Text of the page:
Exasperated, I finally said, “Let’s just DO this!” at which point Richard lunged across the room and grabbed hold of Maisie’s hind legs.  How can I begin to describe what happened next?  For two minutes, Maisie ran figure eights around the den dragging Richard behind her as though he were some rodeo clown.  Richard finally let go and Maisie made a quick exit.  Richard was dazed and had a nasty rug burn on his face, but he couldn’t feel a thing cause we were both laughing so hard.  After that, we couldn’t call Chris fast enough.  Sometimes us do-it-yourselfers need to learn to delegate so we can focus on the really important stuff – like the strawberries.

Halloween for Queen Porcine October 7, 2008

Posted by alwaysjan in Holidays, Pets.
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Never fail, the first trick-or-treaters arrive while we’re still eating dinner. Our dogs bark wildly and have to be herded into the den.  They’re convinced each time the doorbell rings, it’s just the mailman wearing a different disguise.  But our pig, Maisie, springs to her feet (okay, technically they’re hooves) and actually trots over to the front door. She’s been waiting for this night all year. For Maisie, Halloween is tantamount to a walk down the red carpet on Oscar night. The pig paparazzi – dads with video cameras – vie for the best angle to capture a shot of their little princess/Transformer with a REAL pig.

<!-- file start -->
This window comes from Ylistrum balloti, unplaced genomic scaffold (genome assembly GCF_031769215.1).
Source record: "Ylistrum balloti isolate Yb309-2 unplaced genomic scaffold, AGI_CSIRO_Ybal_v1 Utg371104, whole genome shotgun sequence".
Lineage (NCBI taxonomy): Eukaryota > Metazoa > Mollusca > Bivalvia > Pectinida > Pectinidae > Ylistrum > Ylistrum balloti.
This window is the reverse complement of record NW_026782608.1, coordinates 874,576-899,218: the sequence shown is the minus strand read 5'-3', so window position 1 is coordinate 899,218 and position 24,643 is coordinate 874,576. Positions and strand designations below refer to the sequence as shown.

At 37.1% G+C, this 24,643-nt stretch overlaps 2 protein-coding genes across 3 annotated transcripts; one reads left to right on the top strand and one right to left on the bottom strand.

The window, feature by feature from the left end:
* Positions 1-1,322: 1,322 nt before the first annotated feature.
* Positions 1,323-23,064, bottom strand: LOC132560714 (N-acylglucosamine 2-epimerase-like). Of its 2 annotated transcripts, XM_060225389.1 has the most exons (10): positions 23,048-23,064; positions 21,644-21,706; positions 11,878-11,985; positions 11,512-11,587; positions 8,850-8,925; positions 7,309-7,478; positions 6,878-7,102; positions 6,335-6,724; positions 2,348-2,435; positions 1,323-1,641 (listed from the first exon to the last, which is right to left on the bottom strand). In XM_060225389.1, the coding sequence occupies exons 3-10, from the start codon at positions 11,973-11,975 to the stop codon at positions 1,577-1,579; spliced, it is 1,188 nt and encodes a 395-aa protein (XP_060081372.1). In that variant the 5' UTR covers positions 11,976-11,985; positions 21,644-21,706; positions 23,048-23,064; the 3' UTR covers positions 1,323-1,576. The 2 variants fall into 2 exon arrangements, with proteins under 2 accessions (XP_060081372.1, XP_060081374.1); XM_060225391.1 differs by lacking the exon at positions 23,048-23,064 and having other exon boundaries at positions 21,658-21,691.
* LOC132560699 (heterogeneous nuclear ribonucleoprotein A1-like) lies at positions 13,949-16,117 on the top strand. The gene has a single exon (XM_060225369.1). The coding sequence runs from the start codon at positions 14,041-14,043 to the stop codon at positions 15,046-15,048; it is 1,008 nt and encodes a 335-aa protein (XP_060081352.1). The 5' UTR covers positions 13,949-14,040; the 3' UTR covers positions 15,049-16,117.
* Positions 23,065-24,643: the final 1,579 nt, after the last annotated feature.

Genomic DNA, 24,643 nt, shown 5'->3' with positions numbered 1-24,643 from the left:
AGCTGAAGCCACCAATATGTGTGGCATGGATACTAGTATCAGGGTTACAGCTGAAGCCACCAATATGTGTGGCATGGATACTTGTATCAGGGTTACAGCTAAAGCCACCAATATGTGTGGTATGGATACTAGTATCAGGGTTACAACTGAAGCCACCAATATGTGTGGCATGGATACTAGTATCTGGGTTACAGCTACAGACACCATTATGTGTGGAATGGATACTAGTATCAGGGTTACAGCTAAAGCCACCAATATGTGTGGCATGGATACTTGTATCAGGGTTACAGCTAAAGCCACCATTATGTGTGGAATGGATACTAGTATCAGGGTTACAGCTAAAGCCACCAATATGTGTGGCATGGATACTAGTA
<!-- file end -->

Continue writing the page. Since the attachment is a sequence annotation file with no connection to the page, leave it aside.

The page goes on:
Did I mention that this real pig is wearing an orange witch’s hat with a purple moon and stars on it?  Yes, I’ve become one of THOSE people. People who dress their pets in costumes. The minute I strap on her hat, Maisie knows it’s show time. This will be her 12th year greeting trick-or-treaters.

You should know that our neighborhood is a throw back to times gone by, so come Halloween, busloads of extended families arrive from the Other Side of the freeway (aka barrio). Three generations holding outstretched pillow cases. There is always an adult who holds one out while motioning that it’s for the baby, who’s all of two weeks old.  Yeah, right.